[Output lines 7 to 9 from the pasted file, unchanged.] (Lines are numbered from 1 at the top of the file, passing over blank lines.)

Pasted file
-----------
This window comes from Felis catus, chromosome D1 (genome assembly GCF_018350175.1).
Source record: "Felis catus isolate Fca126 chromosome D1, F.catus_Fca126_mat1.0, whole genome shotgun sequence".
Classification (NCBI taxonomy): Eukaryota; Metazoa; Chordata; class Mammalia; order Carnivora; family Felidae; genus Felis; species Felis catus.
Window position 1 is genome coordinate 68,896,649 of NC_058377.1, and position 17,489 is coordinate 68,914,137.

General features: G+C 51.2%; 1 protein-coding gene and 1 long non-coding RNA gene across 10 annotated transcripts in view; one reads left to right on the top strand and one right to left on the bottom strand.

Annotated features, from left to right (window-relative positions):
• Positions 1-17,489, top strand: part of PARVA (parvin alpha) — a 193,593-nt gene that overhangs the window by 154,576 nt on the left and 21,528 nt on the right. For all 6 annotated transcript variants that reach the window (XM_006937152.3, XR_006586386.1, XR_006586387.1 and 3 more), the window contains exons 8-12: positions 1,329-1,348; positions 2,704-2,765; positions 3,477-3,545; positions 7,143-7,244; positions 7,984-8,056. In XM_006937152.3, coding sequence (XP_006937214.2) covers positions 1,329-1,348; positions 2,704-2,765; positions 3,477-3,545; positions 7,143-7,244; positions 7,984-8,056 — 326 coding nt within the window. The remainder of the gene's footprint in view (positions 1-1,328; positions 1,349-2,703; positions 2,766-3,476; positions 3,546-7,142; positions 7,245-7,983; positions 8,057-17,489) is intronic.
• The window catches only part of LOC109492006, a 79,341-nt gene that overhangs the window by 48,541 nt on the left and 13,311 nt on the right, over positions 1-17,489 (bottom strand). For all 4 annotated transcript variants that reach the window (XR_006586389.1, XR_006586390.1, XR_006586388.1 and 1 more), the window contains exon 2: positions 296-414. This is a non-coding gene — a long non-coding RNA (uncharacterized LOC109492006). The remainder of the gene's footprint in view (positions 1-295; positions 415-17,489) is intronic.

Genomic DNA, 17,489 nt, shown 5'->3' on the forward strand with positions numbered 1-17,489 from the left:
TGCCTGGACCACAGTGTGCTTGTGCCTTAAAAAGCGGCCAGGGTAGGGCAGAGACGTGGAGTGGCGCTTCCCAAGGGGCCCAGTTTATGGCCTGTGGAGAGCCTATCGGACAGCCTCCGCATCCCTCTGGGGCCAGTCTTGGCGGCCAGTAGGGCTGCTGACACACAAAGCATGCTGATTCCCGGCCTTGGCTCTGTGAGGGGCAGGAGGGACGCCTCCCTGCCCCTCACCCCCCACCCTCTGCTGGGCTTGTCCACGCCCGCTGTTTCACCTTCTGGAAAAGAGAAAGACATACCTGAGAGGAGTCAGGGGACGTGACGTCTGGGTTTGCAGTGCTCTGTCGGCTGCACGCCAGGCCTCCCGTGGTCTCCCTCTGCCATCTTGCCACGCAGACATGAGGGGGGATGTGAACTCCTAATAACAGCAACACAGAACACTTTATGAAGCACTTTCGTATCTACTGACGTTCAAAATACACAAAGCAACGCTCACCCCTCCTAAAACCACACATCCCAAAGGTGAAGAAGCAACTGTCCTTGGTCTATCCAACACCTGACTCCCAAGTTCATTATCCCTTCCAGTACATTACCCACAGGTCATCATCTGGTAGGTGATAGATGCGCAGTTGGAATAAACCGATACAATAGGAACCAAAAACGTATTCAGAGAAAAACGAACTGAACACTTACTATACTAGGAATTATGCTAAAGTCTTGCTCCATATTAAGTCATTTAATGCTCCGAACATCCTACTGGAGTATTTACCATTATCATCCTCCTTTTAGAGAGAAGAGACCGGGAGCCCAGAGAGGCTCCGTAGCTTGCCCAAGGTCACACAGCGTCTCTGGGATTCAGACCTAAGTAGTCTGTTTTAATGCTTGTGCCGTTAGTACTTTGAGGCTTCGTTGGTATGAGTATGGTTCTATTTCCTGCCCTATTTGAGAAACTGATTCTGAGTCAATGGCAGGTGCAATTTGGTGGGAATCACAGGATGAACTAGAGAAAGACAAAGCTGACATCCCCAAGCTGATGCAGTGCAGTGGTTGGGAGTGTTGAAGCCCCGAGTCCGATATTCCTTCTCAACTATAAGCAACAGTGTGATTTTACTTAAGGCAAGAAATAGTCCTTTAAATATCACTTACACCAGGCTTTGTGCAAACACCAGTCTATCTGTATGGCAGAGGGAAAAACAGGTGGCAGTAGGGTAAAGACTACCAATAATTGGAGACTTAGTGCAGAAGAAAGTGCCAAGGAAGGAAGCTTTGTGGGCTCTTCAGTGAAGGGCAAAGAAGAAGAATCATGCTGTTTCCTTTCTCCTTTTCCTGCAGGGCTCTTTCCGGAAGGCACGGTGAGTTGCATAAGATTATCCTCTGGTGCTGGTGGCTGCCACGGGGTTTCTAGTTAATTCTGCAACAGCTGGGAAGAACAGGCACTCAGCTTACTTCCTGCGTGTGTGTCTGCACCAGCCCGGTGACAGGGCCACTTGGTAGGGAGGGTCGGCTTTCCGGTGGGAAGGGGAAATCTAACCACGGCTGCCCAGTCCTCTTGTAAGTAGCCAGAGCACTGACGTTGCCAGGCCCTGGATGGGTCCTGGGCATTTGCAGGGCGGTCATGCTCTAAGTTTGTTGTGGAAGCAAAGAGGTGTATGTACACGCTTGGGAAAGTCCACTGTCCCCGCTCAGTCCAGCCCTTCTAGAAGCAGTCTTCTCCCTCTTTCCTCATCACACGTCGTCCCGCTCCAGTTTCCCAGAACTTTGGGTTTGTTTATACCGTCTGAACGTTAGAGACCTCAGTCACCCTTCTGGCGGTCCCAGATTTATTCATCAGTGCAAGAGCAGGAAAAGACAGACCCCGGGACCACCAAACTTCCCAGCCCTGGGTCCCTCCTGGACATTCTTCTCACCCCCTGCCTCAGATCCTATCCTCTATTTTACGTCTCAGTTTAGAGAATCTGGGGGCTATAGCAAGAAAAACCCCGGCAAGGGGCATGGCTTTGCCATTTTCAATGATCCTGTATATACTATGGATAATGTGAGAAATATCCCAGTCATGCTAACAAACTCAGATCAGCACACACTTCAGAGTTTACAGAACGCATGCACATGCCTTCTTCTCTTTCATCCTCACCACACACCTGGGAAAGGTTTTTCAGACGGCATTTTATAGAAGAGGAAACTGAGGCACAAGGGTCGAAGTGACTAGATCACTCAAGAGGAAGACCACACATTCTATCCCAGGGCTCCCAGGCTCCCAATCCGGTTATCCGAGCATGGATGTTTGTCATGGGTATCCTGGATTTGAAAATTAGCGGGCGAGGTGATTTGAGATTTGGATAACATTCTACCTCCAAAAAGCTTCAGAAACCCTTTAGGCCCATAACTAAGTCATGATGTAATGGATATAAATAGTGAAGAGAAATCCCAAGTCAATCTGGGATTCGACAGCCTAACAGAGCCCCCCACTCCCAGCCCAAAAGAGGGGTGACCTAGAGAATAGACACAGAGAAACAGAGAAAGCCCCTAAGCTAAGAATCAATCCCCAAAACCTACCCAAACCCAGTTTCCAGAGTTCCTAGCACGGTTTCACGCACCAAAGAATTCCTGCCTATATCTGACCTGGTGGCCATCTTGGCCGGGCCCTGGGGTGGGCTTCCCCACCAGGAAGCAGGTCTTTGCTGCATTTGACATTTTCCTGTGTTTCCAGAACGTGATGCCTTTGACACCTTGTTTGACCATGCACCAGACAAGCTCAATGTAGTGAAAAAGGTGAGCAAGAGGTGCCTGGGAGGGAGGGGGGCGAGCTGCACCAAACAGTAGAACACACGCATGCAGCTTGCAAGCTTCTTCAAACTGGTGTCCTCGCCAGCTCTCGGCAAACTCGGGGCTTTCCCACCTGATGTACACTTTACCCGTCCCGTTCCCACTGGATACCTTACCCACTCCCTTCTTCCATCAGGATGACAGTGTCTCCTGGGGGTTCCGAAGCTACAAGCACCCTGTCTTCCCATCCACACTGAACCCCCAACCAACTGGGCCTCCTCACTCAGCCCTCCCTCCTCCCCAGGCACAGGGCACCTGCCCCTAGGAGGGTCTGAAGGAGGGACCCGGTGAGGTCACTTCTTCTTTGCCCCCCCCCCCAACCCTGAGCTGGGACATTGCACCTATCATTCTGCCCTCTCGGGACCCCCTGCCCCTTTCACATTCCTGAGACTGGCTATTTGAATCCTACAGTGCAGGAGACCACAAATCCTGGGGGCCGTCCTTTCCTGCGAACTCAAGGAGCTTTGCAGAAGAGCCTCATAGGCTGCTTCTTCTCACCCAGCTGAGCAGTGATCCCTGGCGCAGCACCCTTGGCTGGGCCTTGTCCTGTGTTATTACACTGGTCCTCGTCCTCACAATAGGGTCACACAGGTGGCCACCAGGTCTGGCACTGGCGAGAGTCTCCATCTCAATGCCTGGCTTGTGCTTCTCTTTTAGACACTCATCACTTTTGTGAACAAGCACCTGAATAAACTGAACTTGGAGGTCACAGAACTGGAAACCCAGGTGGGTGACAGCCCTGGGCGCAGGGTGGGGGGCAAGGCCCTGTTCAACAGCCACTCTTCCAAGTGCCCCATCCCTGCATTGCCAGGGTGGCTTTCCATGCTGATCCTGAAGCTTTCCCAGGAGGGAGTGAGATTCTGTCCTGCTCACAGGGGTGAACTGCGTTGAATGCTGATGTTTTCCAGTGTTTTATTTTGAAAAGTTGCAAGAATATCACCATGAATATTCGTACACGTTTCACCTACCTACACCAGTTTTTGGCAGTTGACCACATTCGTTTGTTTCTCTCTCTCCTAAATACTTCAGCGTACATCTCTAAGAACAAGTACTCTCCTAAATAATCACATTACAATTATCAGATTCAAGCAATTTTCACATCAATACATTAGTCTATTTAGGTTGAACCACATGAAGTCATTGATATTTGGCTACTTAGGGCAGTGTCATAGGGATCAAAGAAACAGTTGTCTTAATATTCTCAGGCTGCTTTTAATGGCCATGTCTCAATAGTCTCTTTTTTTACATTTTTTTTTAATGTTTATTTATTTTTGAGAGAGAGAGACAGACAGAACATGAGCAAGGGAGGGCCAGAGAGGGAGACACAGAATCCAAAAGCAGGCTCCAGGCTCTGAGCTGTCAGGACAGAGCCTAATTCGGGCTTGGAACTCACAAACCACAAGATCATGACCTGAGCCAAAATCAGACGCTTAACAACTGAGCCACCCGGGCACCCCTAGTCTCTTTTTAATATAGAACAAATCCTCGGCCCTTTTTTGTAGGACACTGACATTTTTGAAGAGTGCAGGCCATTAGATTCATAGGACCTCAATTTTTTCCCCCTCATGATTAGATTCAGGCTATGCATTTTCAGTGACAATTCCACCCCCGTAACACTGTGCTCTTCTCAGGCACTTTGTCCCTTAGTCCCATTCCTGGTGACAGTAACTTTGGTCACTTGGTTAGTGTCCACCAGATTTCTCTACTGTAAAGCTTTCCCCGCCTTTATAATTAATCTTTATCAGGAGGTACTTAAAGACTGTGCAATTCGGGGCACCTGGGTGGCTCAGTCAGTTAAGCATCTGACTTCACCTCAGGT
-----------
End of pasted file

• Positions 1-17,489, top strand: part of PARVA (parvin alpha) — a 193,593-nt gene that overhangs the window by 154,576 nt on the left and 21,528 nt on the right. For all 6 annotated transcript variants that reach the window (XM_006937152.3, XR_006586386.1, XR_006586387.1 and 3 more), the window contains exons 8-12: positions 1,329-1,348; positions 2,704-2,765; positions 3,477-3,545; positions 7,143-7,244; positions 7,984-8,056. In XM_006937152.3, coding sequence (XP_006937214.2) covers positions 1,329-1,348; positions 2,704-2,765; positions 3,477-3,545; positions 7,143-7,244; positions 7,984-8,056 — 326 coding nt within the window. The remainder of the gene's footprint in view (positions 1-1,328; positions 1,349-2,703; positions 2,766-3,476; positions 3,546-7,142; positions 7,245-7,983; positions 8,057-17,489) is intronic.
• The window catches only part of LOC109492006, a 79,341-nt gene that overhangs the window by 48,541 nt on the left and 13,311 nt on the right, over positions 1-17,489 (bottom strand). For all 4 annotated transcript variants that reach the window (XR_006586389.1, XR_006586390.1, XR_006586388.1 and 1 more), the window contains exon 2: positions 296-414. This is a non-coding gene — a long non-coding RNA (uncharacterized LOC109492006). The remainder of the gene's footprint in view (positions 1-295; positions 415-17,489) is intronic.

Genomic DNA, 17,489 nt, shown 5'->3' on the forward strand with positions numbered 1-17,489 from the left: